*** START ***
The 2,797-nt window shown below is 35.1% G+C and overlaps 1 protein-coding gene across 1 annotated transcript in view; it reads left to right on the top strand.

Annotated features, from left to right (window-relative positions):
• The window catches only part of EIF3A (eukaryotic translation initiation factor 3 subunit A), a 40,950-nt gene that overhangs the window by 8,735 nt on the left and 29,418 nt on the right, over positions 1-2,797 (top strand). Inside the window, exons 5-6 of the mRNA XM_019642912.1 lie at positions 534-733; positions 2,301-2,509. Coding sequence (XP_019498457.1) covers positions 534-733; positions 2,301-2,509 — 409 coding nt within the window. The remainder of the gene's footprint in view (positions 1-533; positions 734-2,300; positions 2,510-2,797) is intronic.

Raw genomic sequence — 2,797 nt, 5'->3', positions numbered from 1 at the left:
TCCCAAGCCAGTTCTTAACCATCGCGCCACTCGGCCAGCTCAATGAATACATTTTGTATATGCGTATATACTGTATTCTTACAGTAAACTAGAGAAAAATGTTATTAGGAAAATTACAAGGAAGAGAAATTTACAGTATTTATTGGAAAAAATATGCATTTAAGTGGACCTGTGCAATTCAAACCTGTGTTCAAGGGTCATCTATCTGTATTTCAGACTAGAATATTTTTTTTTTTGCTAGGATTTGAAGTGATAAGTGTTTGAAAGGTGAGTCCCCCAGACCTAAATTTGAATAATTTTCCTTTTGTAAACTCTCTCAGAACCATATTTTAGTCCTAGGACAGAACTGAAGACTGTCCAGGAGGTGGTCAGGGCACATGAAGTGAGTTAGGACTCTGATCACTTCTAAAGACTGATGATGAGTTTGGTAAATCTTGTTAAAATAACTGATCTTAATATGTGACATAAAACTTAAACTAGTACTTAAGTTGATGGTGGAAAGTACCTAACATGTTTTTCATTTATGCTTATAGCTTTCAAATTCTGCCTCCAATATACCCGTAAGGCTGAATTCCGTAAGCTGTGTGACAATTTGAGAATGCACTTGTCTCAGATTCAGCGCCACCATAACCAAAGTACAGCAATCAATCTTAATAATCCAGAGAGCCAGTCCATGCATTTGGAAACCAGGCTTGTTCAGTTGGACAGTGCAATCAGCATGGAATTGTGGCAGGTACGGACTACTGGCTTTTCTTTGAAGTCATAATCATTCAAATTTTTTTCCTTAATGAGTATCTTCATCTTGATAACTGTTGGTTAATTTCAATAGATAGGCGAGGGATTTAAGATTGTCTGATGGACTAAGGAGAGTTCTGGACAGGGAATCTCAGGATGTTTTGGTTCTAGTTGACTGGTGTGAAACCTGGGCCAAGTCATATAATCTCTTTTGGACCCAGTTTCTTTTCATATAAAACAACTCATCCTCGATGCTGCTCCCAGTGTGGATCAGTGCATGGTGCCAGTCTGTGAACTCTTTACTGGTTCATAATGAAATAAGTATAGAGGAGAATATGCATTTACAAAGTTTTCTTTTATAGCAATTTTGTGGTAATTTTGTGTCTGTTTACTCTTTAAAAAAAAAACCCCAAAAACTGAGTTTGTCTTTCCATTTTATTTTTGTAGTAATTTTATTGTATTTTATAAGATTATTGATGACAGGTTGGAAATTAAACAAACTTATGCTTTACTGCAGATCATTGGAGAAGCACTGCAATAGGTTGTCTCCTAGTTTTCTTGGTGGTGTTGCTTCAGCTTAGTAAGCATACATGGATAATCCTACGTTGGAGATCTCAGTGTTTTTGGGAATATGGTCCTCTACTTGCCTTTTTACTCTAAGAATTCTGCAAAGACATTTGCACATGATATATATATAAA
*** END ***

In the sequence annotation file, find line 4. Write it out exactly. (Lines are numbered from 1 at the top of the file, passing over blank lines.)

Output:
Raw genomic sequence — 2,797 nt, 5'->3', positions numbered from 1 at the left: